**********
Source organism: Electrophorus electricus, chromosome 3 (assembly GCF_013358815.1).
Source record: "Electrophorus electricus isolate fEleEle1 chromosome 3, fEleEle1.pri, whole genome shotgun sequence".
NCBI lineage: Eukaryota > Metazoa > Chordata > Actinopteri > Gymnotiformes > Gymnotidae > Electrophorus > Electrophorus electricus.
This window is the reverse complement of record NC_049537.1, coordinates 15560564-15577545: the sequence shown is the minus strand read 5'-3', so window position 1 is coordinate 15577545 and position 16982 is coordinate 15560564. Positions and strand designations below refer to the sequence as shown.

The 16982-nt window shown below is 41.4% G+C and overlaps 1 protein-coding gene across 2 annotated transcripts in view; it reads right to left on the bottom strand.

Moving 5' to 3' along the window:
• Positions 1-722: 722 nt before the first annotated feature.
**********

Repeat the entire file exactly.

Source organism: Electrophorus electricus, chromosome 3 (assembly GCF_013358815.1).
Source record: "Electrophorus electricus isolate fEleEle1 chromosome 3, fEleEle1.pri, whole genome shotgun sequence".
NCBI lineage: Eukaryota > Metazoa > Chordata > Actinopteri > Gymnotiformes > Gymnotidae > Electrophorus > Electrophorus electricus.
This window is the reverse complement of record NC_049537.1, coordinates 15560564-15577545: the sequence shown is the minus strand read 5'-3', so window position 1 is coordinate 15577545 and position 16982 is coordinate 15560564. Positions and strand designations below refer to the sequence as shown.

The 16982-nt window shown below is 41.4% G+C and overlaps 1 protein-coding gene across 2 annotated transcripts in view; it reads right to left on the bottom strand.

Moving 5' to 3' along the window:
• Positions 1-722: 722 nt before the first annotated feature.